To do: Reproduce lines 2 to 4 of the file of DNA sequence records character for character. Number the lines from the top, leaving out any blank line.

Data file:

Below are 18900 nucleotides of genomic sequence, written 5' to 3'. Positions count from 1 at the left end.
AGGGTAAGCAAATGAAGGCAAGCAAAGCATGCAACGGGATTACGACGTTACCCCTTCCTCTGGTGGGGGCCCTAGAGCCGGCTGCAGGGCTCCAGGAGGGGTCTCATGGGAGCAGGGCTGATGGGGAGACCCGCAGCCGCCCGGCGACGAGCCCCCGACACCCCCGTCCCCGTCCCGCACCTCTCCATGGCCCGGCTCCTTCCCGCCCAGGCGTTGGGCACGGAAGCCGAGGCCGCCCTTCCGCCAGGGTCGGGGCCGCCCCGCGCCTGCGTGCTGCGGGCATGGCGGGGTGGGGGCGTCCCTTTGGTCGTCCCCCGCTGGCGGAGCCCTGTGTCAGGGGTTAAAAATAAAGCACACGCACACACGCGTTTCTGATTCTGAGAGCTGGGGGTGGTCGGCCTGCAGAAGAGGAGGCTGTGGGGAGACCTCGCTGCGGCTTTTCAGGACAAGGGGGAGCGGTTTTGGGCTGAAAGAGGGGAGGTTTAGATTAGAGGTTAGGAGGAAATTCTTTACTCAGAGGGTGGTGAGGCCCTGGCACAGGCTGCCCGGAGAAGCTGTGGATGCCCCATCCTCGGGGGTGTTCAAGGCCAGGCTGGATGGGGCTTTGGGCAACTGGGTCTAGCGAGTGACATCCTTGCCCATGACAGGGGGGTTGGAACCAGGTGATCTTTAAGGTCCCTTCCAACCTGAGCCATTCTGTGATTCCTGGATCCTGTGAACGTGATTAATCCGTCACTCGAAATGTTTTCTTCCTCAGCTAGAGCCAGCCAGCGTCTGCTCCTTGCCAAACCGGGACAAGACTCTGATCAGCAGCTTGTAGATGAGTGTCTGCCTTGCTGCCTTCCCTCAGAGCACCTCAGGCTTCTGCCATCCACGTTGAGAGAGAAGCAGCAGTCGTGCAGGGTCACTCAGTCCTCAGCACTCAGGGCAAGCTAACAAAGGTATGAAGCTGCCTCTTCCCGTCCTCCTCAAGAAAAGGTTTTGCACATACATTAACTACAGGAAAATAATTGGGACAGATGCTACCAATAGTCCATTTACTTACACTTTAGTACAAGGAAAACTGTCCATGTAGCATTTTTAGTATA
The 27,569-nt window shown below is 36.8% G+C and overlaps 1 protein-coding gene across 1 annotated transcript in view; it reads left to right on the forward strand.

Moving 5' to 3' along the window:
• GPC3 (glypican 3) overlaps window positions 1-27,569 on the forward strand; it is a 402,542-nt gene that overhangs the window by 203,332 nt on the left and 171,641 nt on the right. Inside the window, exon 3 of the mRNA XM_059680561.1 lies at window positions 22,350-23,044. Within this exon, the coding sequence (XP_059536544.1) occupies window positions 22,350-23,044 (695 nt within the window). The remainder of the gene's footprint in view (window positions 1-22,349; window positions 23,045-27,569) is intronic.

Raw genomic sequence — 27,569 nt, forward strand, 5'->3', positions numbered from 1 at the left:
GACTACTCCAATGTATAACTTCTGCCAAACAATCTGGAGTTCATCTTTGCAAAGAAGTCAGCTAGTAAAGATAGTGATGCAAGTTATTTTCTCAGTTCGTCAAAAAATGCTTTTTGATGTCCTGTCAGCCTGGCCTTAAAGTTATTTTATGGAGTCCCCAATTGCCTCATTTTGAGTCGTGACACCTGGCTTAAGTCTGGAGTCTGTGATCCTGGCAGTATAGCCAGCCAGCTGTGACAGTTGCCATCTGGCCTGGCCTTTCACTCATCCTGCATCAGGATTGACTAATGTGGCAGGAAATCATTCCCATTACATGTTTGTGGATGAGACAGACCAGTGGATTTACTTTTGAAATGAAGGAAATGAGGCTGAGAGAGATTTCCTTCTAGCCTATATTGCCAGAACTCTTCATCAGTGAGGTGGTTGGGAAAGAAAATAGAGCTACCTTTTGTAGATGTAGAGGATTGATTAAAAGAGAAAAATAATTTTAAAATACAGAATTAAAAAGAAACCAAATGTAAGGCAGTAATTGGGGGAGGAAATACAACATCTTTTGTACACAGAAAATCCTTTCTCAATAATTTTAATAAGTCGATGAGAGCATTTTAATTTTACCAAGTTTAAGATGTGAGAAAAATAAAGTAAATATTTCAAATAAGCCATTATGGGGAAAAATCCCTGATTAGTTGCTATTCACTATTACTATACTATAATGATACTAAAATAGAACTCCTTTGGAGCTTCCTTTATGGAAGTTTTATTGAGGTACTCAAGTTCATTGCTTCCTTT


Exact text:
AGGGTAAGCAAATGAAGGCAAGCAAAGCATGCAACGGGATTACGACGTTACCCCTTCCTCTGGTGGGGGCCCTAGAGCCGGCTGCAGGGCTCCAGGAGGGGTCTCATGGGAGCAGGGCTGATGGGGAGACCCGCAGCCGCCCGGCGACGAGCCCCCGACACCCCCGTCCCCGTCCCGCACCTCTCCATGGCCCGGCTCCTTCCCGCCCAGGCGTTGGGCACGGAAGCCGAGGCCGCCCTTCCGCCAGGGTCGGGGCCGCCCCGCGCCTGCGTGCTGCGGGCATGGCGGGGTGGGGGCGTCCCTTTGGTCGTCCCCCGCTGGCGGAGCCCTGTGTCAGGGGTTAAAAATAAAGCACACGCACACACGCGTTTCTGATTCTGAGAGCTGGGGGTGGTCGGCCTGCAGAAGAGGAGGCTGTGGGGAGACCTCGCTGCGGCTTTTCAGGACAAGGGGGAGCGGTTTTGGGCTGAAAGAGGGGAGGTTTAGATTAGAGGTTAGGAGGAAATTCTTTACTCAGAGGGTGGTGAGGCCCTGGCACAGGCTGCCCGGAGAAGCTGTGGATGCCCCATCCTCGGGGGTGTTCAAGGCCAGGCTGGATGGGGCTTTGGGCAACTGGGTCTAGCGAGTGACATCCTTGCCCATGACAGGGGGGTTGGAACCAGGTGATCTTTAAGGTCCCTTCCAACCTGAGCCATTCTGTGATTCCTGGATCCTGTGAACGTGATTAATCCGTCACTCGAAATGTTTTCTTCCTCAGCTAGAGCCAGCCAGCGTCTGCTCCTTGCCAAACCGGGACAAGACTCTGATCAGCAGCTTGTAGATGAGTGTCTGCCTTGCTGCCTTCCCTCAGAGCACCTCAGGCTTCTGCCATCCACGTTGAGAGAGAAGCAGCAGTCGTGCAGGGTCACTCAGTCCTCAGCACTCAGGGCAAGCTAACAAAGGTATGAAGCTGCCTCTTCCCGTCCTCCTCAAGAAAAGGTTTTGCACATACATTAACTACAGGAAAATAATTGGGACAGATGCTACCAATAGTCCATTTACTTACACTTTAGTACAAGGAAAACTGTCCATGTAGCATTTTTAGTATA
The 27,569-nt window shown below is 36.8% G+C and overlaps 1 protein-coding gene across 1 annotated transcript in view; it reads left to right on the forward strand.

Moving 5' to 3' along the window: